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Prisoners Dilemma rules

Prisoners Dilemma rules

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Prisoners Dilemma rules

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  1. Prisoners Dilemma rules • Binding agreements are not possible. Note in Prisoners dilemma, if binding agreements were possible, there would be no dilemma • Utility is given directly to individuals as a result of individual actions. So, I don’t need to be worried about collective utility. Solution: cooperative game theory

  2. Cooperative Games • Coalitions – set of agents • Grand coalition – all agents work together • Characteristic function: v:2Ag R subsets of agents are assigned a value. • Simple coalitional game: a coalition has value 0 or 1. A voting system can be thought of as a simple coalitional game (have enough votes to win or do not)

  3. Example • Characteristic function: • v{1} = 1 v{2} = 3 v{1,2} = 5 • How should we divide the profit if they work together? Which are feasible (have enough utility to cover), fair (treats equals equally), efficient (all utility is used – none left on the table), stable (no one will opt out)? • <5,0> • <4,1> • <3,2> • <2,3> • <1,4> • <0,5> • <2,2> • <2,4>

  4. Core • Ex: software engineering group project. Who would you choose to work with? Who would also choose you? Coalition doesn’t form unless everyone is happy with it. • Stability is necessary but not sufficient for a coalition to form. If it isn’t stable, someone will defect, but if there are multiple stable coalitions, another may form instead. • core: set of feasible distributions of payoff to members of the grand coalition so none will defect. • We require the outcome (payments) to be both feasible (able to pay) and efficient (all utility distributed). • Pareto efficiency is the efficiency referred to.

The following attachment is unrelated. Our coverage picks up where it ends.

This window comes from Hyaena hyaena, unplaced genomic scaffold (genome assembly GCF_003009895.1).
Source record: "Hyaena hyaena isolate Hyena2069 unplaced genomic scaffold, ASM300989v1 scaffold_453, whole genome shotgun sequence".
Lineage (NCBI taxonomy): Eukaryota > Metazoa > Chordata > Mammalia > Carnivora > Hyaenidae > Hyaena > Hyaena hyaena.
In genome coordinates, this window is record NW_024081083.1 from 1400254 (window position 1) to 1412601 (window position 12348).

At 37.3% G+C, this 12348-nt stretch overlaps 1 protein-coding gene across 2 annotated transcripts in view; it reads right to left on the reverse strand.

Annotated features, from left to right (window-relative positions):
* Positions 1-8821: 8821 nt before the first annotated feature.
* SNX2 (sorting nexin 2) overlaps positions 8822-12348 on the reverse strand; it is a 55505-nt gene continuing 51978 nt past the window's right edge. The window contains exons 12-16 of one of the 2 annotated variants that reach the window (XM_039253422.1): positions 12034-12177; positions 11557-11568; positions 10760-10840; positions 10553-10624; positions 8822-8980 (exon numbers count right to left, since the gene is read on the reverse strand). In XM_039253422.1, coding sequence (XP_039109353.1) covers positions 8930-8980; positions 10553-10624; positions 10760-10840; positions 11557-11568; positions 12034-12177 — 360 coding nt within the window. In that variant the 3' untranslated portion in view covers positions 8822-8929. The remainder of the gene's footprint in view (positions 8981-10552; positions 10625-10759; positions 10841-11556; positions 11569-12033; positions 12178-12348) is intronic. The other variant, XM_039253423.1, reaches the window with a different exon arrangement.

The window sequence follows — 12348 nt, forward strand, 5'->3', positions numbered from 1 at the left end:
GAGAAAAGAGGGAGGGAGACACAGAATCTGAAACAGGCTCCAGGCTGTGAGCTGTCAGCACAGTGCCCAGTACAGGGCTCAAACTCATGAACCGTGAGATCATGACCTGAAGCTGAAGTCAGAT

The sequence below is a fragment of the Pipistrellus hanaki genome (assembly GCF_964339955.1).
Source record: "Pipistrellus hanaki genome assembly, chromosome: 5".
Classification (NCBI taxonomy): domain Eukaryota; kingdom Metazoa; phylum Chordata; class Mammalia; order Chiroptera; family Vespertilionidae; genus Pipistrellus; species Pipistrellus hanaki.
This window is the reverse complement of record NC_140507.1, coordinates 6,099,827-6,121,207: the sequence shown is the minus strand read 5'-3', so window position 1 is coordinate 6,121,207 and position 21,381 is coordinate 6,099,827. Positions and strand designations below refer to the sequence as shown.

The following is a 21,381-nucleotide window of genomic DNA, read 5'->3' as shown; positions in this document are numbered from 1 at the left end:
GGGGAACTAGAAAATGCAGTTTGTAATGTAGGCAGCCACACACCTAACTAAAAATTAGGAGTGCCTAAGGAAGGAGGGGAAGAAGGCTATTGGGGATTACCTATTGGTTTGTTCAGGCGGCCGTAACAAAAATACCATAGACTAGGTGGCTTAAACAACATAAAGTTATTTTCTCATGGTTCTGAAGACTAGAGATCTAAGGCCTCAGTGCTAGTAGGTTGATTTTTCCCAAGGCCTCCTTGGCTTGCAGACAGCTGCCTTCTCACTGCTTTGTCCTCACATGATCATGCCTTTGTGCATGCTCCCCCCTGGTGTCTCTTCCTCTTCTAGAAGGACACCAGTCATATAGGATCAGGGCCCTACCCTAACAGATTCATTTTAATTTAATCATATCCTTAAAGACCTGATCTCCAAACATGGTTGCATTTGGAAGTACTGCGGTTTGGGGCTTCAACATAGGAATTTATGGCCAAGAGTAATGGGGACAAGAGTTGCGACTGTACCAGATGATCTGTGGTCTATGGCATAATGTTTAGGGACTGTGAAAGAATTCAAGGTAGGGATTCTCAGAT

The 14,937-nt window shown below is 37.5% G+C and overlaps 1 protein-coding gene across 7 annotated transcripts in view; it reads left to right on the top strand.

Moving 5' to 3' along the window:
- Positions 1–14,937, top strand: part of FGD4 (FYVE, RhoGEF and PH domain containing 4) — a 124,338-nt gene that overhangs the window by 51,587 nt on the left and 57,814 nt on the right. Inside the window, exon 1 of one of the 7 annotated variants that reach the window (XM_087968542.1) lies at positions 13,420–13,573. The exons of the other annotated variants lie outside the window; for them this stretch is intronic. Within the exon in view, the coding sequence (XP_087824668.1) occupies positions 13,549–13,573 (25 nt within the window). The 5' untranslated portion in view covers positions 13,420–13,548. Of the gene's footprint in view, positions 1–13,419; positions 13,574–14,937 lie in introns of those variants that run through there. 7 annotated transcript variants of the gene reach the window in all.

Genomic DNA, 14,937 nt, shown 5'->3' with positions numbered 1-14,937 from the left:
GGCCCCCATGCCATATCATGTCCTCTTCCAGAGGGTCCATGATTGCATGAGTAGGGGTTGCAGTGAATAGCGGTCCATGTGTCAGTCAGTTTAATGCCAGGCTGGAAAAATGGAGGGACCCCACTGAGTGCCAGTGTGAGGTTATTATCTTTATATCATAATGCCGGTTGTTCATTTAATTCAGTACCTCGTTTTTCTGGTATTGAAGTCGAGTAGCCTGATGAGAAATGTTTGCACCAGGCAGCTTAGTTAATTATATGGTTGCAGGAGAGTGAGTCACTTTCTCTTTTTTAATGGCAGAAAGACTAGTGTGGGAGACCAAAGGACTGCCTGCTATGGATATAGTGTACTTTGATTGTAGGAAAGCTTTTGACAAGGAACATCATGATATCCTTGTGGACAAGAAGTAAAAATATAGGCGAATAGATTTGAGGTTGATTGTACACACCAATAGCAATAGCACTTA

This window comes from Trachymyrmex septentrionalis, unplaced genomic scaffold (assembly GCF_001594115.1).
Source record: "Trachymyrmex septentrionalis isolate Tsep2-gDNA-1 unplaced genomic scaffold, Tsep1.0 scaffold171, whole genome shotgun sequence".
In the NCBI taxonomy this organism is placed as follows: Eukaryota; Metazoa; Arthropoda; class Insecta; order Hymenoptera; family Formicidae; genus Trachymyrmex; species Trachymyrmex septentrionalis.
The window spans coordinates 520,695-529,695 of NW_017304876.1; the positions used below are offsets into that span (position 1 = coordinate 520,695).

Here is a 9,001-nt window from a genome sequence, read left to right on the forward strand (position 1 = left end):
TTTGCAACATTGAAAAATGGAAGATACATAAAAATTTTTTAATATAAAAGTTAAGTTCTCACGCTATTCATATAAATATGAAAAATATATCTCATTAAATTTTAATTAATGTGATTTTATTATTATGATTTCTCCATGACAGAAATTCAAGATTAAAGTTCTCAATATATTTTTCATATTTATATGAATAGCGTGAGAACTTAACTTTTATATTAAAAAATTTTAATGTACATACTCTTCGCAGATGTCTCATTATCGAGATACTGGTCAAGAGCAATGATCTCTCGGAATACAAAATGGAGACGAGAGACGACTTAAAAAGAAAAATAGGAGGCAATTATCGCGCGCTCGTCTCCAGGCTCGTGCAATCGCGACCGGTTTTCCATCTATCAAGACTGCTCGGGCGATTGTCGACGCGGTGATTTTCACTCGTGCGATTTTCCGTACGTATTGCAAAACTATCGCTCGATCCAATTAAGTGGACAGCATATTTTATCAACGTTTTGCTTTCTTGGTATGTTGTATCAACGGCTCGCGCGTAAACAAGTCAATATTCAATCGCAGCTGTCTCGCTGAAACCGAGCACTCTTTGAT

5. Asking if the grand coalition is stable means is the core non-empty? • The point of the core is to study stability not fairness.

  6. So what are concerns? • What if there are no outcomes in the core? • What if there are multiple outcomes in the core, how do you pick? • Looking at all possible distributions of utility is exponential as you have 2n possible objecting subsets to consider.

  7. Example • v{1} = 2 v{2} = 2 v{3} = 2 • v{1,2} = 5 v{2,3} = 5 v{1,3}=4 v{1,2,3} = 6 • How should we divide the profit if they work together? Which are feasible, fair, efficient, stable? • <2,2,2> • <3,3,0> • <1,2,3> • <1,2.5,2.5> • <2,2.5, 1.5>

  8. More Examples Emptiness & multiplicity • Example 1: Let us modify the above example so that agents receive no additional utility from being all together (and being alone gives 0) • v({1, 2, 3}) = 6, • v({1, 2}) = v({1, 3}) = v({2, 3}) = 6, • v({1}) = v({2}) = v({3}) = 0 • Now the core is empty! Notice, the core must involve the grand coalition (giving payoff for each). • Example 2: • v({1, 2, 3}) = 18, • v({1, 2}) = v({1, 3}) = v({2, 3}) = 10, • v({1}) = v({2}) = v({3}) = 0 • Now lots of outcomes are in the core – (6, 6, 6), (5, 5, 8), …

  9. Fairness • Could we get people to join a coalition by saying, “Will you agree to a fair solution even though it is not in the core?” • In example v{1} =0 v{2} = 0 v{3} = 0 v{1,2} = 5 v{2,3} = 5 v{1,3} = 5 v{1,2,3} = 6 What would a fair but unstable solution be? • If we had too much (that no one could really demand), how would we divide any surplus?

  10. Terms • Marginal Contribution (value added): μi(C) = v(C U {i}) – v(C)

  11. Superadditivity • v is superadditive if for all coalitions A, B with A∩B = Ø, v(AUB) ≥ v(A) + v(B) • Informally, the union of two coalitions can always act as if they were separate, so should be able to get at least what they would get if they were separate. • There is a synergy – if not, coalitions make no sense. • Superadditivity usually makes sense • Previous examples were all superadditive • Given this, always efficient for grand coalition to form • Without superadditivity, finding a core is not possible.